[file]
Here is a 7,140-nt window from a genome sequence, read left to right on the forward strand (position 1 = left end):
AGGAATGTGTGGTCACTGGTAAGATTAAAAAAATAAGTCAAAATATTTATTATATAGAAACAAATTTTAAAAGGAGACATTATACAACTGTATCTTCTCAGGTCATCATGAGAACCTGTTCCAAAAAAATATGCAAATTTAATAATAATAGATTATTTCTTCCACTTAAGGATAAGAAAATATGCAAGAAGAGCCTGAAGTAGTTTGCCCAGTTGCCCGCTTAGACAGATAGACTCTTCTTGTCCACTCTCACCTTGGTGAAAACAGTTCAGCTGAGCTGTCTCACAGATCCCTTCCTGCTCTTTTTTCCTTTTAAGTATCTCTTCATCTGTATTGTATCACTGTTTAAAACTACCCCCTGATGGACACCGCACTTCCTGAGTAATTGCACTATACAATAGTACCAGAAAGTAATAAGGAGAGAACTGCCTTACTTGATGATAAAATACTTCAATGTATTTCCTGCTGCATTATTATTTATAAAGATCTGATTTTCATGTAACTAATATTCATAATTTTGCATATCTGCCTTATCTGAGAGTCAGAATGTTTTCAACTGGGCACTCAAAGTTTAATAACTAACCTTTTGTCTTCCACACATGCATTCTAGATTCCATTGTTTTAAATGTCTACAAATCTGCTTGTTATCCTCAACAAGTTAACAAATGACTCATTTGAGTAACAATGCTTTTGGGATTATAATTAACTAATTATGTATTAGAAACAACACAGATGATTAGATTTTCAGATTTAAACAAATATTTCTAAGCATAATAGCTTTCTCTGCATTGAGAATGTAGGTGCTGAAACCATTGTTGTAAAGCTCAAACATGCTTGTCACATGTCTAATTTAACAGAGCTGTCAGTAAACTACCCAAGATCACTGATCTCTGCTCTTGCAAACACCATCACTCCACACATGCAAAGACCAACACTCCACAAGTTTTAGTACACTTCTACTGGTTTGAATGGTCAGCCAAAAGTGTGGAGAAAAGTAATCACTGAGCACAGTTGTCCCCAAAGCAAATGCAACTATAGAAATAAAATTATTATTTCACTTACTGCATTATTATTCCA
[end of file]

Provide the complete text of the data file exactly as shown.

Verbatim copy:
Here is a 7,140-nt window from a genome sequence, read left to right on the forward strand (position 1 = left end):
AGGAATGTGTGGTCACTGGTAAGATTAAAAAAATAAGTCAAAATATTTATTATATAGAAACAAATTTTAAAAGGAGACATTATACAACTGTATCTTCTCAGGTCATCATGAGAACCTGTTCCAAAAAAATATGCAAATTTAATAATAATAGATTATTTCTTCCACTTAAGGATAAGAAAATATGCAAGAAGAGCCTGAAGTAGTTTGCCCAGTTGCCCGCTTAGACAGATAGACTCTTCTTGTCCACTCTCACCTTGGTGAAAACAGTTCAGCTGAGCTGTCTCACAGATCCCTTCCTGCTCTTTTTTCCTTTTAAGTATCTCTTCATCTGTATTGTATCACTGTTTAAAACTACCCCCTGATGGACACCGCACTTCCTGAGTAATTGCACTATACAATAGTACCAGAAAGTAATAAGGAGAGAACTGCCTTACTTGATGATAAAATACTTCAATGTATTTCCTGCTGCATTATTATTTATAAAGATCTGATTTTCATGTAACTAATATTCATAATTTTGCATATCTGCCTTATCTGAGAGTCAGAATGTTTTCAACTGGGCACTCAAAGTTTAATAACTAACCTTTTGTCTTCCACACATGCATTCTAGATTCCATTGTTTTAAATGTCTACAAATCTGCTTGTTATCCTCAACAAGTTAACAAATGACTCATTTGAGTAACAATGCTTTTGGGATTATAATTAACTAATTATGTATTAGAAACAACACAGATGATTAGATTTTCAGATTTAAACAAATATTTCTAAGCATAATAGCTTTCTCTGCATTGAGAATGTAGGTGCTGAAACCATTGTTGTAAAGCTCAAACATGCTTGTCACATGTCTAATTTAACAGAGCTGTCAGTAAACTACCCAAGATCACTGATCTCTGCTCTTGCAAACACCATCACTCCACACATGCAAAGACCAACACTCCACAAGTTTTAGTACACTTCTACTGGTTTGAATGGTCAGCCAAAAGTGTGGAGAAAAGTAATCACTGAGCACAGTTGTCCCCAAAGCAAATGCAACTATAGAAATAAAATTATTATTTCACTTACTGCATTATTATTCCA